Kaliwa and Chico will damn us
"This is development aggression at its worst."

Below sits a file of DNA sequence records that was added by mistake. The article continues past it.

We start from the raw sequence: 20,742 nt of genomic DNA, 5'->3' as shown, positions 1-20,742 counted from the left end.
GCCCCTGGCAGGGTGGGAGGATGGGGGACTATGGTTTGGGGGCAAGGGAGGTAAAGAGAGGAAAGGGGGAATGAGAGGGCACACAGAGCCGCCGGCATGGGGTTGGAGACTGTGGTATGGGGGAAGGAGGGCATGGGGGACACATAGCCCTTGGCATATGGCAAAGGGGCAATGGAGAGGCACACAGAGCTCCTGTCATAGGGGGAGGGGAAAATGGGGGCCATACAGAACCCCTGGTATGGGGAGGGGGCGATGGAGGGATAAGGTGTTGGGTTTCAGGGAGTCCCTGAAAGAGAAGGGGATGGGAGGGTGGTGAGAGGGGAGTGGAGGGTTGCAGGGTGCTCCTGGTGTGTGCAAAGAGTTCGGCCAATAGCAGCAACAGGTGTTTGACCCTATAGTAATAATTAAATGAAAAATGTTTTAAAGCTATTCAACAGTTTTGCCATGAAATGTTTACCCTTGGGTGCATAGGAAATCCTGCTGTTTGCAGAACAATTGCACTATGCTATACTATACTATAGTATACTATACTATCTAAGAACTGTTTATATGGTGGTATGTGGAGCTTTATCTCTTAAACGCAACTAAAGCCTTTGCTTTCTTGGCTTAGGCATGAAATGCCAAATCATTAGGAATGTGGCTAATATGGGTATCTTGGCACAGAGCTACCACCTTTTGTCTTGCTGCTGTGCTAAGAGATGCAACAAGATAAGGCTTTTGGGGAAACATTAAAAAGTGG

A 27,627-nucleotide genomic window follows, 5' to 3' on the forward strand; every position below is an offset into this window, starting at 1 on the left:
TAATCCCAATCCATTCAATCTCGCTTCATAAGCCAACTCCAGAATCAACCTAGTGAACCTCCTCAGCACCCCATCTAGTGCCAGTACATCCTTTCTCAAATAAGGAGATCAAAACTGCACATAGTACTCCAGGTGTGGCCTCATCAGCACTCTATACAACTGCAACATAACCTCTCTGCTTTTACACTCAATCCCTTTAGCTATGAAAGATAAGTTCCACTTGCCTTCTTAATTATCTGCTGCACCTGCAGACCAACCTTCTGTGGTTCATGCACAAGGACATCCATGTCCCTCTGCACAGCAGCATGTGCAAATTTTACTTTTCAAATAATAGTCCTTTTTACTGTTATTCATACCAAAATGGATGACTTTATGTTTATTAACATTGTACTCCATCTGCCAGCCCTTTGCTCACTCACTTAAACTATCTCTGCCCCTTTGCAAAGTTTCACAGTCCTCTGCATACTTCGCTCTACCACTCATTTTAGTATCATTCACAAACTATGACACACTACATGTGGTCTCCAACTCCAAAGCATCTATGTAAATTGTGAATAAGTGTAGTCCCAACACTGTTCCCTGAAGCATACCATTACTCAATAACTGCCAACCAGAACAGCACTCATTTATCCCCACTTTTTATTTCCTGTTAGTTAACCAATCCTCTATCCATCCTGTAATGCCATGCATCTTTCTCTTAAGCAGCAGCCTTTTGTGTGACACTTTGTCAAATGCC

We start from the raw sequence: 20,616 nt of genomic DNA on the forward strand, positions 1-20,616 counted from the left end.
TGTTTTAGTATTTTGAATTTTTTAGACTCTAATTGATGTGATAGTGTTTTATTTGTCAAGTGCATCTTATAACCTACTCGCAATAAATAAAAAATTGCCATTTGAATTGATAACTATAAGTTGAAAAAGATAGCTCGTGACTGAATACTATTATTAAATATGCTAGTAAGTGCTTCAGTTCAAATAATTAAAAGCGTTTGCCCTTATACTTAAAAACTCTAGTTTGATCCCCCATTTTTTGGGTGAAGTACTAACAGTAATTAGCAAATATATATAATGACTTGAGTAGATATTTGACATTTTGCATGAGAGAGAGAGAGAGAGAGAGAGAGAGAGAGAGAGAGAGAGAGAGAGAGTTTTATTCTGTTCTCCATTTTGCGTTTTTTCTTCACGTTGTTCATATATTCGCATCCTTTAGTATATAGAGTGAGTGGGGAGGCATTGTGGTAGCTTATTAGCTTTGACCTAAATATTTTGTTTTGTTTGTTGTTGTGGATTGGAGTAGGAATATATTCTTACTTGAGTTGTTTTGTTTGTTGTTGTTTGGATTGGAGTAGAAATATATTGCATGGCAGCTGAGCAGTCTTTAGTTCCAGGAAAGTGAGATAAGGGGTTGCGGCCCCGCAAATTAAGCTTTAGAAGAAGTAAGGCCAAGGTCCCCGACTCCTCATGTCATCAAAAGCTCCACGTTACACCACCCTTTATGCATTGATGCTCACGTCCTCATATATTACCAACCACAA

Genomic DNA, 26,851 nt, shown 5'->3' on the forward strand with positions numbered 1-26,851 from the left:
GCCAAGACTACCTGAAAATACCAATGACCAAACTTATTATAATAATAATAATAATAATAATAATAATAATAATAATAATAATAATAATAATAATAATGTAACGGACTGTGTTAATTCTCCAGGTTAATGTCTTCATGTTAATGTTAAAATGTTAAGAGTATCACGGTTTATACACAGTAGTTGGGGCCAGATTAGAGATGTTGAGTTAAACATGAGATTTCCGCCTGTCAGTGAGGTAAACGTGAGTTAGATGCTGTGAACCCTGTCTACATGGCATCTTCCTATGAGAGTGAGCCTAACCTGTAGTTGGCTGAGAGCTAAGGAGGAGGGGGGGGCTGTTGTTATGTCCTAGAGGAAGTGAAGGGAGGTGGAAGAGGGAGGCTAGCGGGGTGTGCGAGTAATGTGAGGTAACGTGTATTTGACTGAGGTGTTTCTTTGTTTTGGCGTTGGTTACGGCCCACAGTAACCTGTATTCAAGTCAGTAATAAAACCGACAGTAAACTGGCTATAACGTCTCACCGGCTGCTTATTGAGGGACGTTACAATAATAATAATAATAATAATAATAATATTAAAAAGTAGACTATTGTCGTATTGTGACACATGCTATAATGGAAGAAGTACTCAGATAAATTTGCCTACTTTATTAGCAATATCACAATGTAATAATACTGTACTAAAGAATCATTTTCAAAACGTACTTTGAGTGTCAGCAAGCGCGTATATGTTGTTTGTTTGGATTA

Recently, the media has reported about how Chinese loans that will finance the Kaliwa Dam and Chico River Projects are controversial. The focus has been on Chinese involvement, including that of Chinese workers being deployed to build these big projects. But as my colleague Joy Reyes (who just passed the bar exams) and I have written in an article published by Rappler, these projects should not only be seen through the prism of whether the Chinese loans are onerous or not, but more from a perspective of these projects being development aggression at its worst. Indeed, the Kaliwa and Chico river projects are bad from an environmental and social justice point of view, likely resulting in an intensified insurgency in the Sierra Madre and Cordillera. Because of this, they are likely also not to be built and the probability is that future administrations will have to cancel these loans. These in turn will result in defaulting on the loans and in arbitration proceedings that have been designed to favor China. As Reyes and I wrote, both the Kaliwa and Chico contracts are onerous and detrimental to the national interest. We agree with Associate Jusice Antonio Carpio’s critique of the loan agreements, among others warning regarding the possibility of default which in turn will compromise our patrimonial assets. We took note that should disputes as to management, payment, and subsequent issues arise in Chico River and the Kaliwa Dam, Beijing and Hong Kong will have the jurisdiction over the same respectively, and their arbitration rules will be followed, provisions which have garnered backlash from many Filipinos because of the belief that such provisions essentially mean that the Philippines is waiving its sovereign immunity. Beyond the provisions of the loan agreements and contentions on patrimonial property lies the reality on the ground, and the problems that creating dams might create. The Dumagat, the indigenous people who live in the areas that will largely be affected by the construction of the Kaliwa Dam, claim that the $12-billion project will displace them and leave them homeless. Moreover, a part of the area where the Kaliwa Dam will be erected is considered sacred land and is a burial ground for the departed Dumagat, which has given reason for the Dumagat to double efforts in ensuring that the construction does not take place. Even church leaders, particularly the Catholic Church, are staunch advocates of the movement against the construction of the Kaliwa Dam. Environmentalists have also expressed their opposition to the building of the dam, as the Sierra Madre is not just home to a wide array of indigenous groups, but also of rich biodiversity. Even the already critically endangered Philippine Eagle might be facing extinction because of the alterations in the landscape that creating a dam would entail. Right now, the Kaliwa Dam still lacks the environmental compliance certificate which is necessary for the construction to take place. With the backlash this project is facing, it might be a while before actual construction occurs, if it even does. In the meantime, the months continue to progress and the fear of delay in payment may actually turn into fruition. The arguments against the Kaliwa Dam equally apply to the Chico River Pump Irrigation Project (CRPIP) currently being built in Kalinga. Preparatory work has already begun which is illegal given that the project has not yet obtained an environmental compliance certificate as required by law, as well as the free and prior informed consent of the indigenous peoples that will be affected. The latter is a requirement of the Indigenous Peoples’ Rights Act and an international norm established by the United Nations Declaration on the Rights of Indigenous Peoples.